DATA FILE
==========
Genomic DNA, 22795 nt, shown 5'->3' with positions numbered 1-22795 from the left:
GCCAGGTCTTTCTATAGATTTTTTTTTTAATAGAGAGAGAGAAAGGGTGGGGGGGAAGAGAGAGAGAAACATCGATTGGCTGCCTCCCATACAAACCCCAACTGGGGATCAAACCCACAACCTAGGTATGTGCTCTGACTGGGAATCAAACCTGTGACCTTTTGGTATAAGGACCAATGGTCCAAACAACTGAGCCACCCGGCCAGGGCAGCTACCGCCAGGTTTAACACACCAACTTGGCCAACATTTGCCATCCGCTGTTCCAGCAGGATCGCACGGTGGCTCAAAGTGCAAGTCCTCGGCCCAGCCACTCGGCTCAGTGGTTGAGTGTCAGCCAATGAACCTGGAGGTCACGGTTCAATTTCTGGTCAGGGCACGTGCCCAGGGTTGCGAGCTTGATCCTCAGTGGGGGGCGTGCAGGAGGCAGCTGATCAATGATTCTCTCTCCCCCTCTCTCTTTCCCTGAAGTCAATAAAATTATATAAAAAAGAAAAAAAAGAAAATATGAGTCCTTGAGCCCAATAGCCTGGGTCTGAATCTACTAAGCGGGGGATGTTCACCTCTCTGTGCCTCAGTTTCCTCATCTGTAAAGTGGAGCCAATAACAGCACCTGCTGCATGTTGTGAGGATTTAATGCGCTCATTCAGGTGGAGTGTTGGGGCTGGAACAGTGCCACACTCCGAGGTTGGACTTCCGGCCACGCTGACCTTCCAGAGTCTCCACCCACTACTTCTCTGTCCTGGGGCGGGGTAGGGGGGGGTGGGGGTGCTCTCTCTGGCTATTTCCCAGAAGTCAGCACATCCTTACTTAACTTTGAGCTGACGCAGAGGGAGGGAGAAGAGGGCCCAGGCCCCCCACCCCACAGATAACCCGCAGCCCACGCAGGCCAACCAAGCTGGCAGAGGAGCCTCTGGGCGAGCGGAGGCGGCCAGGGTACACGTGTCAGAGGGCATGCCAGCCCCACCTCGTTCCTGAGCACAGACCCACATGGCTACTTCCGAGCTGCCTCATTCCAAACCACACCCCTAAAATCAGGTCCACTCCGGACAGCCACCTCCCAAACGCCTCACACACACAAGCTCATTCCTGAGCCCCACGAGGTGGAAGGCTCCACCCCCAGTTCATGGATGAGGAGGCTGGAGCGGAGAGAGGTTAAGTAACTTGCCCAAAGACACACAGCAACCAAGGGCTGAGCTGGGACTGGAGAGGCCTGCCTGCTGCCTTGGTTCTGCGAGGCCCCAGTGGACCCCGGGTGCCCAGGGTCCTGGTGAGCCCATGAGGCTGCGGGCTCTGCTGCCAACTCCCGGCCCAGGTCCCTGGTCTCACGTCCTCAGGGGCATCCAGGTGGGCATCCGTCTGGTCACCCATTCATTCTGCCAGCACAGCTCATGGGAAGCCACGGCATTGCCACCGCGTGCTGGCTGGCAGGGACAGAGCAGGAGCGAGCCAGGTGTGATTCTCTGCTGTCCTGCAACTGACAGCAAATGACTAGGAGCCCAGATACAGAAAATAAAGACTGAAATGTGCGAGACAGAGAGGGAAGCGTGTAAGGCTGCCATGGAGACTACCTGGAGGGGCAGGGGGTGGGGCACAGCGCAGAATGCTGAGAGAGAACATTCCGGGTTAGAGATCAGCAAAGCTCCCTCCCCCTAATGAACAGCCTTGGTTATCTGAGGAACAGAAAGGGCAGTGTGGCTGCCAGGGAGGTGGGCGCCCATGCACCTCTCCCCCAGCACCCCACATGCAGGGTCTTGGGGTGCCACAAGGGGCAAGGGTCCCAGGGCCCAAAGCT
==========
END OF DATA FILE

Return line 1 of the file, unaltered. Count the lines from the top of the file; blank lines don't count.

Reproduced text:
Genomic DNA, 22795 nt, shown 5'->3' with positions numbered 1-22795 from the left: